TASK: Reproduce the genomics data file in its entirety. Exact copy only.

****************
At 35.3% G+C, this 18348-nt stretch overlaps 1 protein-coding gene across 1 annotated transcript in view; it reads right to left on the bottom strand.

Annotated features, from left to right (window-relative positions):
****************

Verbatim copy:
At 35.3% G+C, this 18348-nt stretch overlaps 1 protein-coding gene across 1 annotated transcript in view; it reads right to left on the bottom strand.

Annotated features, from left to right (window-relative positions):